Despite a season-ending ankle injury in 2013, shortstop Vimael Machin is hitting .325 with a league-leading 42 RBIs.

Despite a season-ending ankle injury in 2013, shortstop Vimael Machin is hitting .325 with a league-leading 42 RBIs.

RICHMOND, Va. – Considering the VCU Baseball team is hitting better than .300 combined, it’s not hard to go through the lineup and pick out a guy swinging a hot bat.

VCU entered the weekend eighth nationally in average (.311) and 10th in runs scored per game (7.2). At the heart of that lineup of heavy-hitters, both literally and figuratively, is junior shortstop Vimael Machin. On a team full of pleasant surprises, Machin has been perhaps the biggest. Through 38 games, the 5-foot-11 native of San Lorenzo, Puerto Rico is hitting .325 and is tied for the Atlantic 10 lead – with teammate Bill Cullen – with 42 RBIs.

Machin’s always been a good hitter for the Rams. He entered the year with a .282 average and has been a starter since his freshman year. But he’s ascended to another level this season. He’s on pace to set career highs in practically every offensive statistical category.

It would have been difficult to anticipate this type of success from Machin this season. On May 5 last year, in a game at The Diamond against Saint Louis, Machin was attempting to leg out a base hit when he rolled his left ankle at first base. The injury looked gruesome at first glance. Machin’s ankle was bleeding, and some, including the VCU shortstop, feared a compound fracture.

“It was pretty scary. When it happened, I thought I was done in baseball, to be honest,” Machin recalls of the moments immediately following the injury, as he lay on the infield dirt.

Although X-rays were negative – doctors classified the injury as a severe high ankle sprain – Machin missed the final nine games of the season. VCU was 6-3 in Machin’s absence, but the Rams dropped two of three in a critical series with George Washington and missed the Atlantic 10 Tournament by a single game.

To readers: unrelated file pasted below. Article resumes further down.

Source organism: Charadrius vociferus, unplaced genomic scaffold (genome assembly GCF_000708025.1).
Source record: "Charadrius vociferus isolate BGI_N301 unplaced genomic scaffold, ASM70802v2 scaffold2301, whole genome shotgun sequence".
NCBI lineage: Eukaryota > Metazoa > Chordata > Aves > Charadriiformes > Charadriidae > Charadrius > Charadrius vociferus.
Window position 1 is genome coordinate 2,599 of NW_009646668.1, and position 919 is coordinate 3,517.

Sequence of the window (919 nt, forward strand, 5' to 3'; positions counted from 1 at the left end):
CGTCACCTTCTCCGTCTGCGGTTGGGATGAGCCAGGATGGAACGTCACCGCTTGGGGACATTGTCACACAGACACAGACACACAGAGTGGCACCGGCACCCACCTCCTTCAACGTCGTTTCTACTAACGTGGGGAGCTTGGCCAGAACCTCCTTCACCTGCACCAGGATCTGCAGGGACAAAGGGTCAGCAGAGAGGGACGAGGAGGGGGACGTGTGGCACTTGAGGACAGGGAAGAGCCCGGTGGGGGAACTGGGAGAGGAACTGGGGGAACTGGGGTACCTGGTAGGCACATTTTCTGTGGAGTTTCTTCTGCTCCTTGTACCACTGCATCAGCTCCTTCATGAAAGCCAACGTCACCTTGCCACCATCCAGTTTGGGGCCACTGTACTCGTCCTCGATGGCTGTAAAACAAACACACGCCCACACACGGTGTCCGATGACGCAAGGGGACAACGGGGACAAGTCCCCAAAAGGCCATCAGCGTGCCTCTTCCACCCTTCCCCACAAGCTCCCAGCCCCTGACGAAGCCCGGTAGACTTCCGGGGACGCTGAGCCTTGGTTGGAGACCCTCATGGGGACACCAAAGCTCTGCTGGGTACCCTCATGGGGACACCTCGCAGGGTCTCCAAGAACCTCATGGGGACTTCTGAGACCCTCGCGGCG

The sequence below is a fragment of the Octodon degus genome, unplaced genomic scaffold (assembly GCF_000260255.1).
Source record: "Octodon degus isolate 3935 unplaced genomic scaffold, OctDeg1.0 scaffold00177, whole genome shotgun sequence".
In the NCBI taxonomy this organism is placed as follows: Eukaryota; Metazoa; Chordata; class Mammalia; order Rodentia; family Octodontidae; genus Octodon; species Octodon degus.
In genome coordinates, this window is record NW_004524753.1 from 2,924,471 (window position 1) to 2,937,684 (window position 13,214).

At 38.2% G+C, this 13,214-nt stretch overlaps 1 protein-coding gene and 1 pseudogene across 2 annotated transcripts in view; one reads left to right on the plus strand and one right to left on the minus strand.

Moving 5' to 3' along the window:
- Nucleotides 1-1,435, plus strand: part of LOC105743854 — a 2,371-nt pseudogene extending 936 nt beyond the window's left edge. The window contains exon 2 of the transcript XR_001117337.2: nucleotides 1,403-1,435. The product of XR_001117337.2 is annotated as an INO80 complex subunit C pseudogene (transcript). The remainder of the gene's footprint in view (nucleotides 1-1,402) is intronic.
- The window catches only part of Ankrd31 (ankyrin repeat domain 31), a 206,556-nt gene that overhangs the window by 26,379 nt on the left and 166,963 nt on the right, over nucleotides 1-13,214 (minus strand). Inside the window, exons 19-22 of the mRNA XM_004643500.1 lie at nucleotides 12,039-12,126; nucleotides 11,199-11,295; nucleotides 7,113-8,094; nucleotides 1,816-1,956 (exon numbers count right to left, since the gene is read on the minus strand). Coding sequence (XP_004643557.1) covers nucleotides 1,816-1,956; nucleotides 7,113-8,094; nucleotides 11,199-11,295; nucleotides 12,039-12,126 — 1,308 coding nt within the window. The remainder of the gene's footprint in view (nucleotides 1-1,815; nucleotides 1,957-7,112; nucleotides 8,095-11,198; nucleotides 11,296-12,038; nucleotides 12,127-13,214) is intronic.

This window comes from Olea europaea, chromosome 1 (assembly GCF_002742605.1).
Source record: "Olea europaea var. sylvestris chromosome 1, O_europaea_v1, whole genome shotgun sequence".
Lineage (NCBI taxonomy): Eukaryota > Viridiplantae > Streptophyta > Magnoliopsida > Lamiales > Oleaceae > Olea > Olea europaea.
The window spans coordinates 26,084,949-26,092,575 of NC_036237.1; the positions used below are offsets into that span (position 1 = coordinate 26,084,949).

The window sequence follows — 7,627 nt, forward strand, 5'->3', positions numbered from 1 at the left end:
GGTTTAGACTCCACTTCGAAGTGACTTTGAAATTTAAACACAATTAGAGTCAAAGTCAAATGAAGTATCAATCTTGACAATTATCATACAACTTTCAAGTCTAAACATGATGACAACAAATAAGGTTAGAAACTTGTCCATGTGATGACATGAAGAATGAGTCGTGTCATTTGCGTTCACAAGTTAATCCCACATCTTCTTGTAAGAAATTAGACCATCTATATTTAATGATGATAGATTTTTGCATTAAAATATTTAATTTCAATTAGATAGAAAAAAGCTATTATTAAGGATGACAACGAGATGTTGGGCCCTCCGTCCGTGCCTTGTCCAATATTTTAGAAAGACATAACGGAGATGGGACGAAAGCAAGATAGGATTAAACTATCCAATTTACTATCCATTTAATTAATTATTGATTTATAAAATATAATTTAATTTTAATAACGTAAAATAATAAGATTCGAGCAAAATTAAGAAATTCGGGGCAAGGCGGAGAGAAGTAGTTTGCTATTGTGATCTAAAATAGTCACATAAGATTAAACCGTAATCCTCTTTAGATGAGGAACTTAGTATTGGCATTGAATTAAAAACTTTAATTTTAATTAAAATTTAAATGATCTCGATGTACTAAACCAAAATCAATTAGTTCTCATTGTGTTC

“It was tough [sitting out], because I thought after that the team was different,” he said.

Machin did not play summer ball as he rehabbed the ankle. He rejoined full workouts in time for the fall season. Since returning, he’s been better than ever at the plate. Machin has walked more than he’s struck out (25/15) and been hit by pitch 12 times. His on base and slugging percentages are career bests, and he leads the Rams with three homeruns.

While Machin says he’s back to “100 percent” physically, and he’s made some slight changes to his batting stance, the VCU shortstop believes his breakout season is the result of an improved mental approach.

Machin says as a freshman, he didn’t have much of a plan at the plate. He was just up there to swing. Now, he’s thinking his way through at-bats. It’s been an area of focus for the entire team, according to Rams’ Coach Shawn Stiffler.

“He’s much more disciplined at the plate now,” Stiffler says. “He trusts his swing so much more now. The difference between Vimael now and Vimael as a freshman is he never takes days off now. That’s why he never got really hot as a freshman.”

Stiffler says the everyday demands of playing shortstop and hitting in the middle of the lineup would occasionally wear Machin down mentally as an underclassman, but that hasn’t been the case in 2014. Stiffler also believes Machin’s strong mental approach is rubbing off on his teammates.

“He is a much better leader now. I think that’s been the biggest difference in him,” he says. “He has been so accountable for the way he prepares himself and also the way the other guys have prepared themselves. I’m a firm believer in, if you stop worrying about your results and you’re making sure the guy beside you is better, you’re going to play better, and he’s done that this year.”

To hear him talk, it sounds as if Machin, who was drafted in the 29th round by the San Diego Padres out of high school in 2011, is taking the deferential attitude towards individual results seriously.

“I have to give credit to the whole team,” he says. “They’ve been there helping me the whole time. I’ve got to give credit to the top of the lineup. They get on base and give me confidence to get that base hit.”

 

 

 

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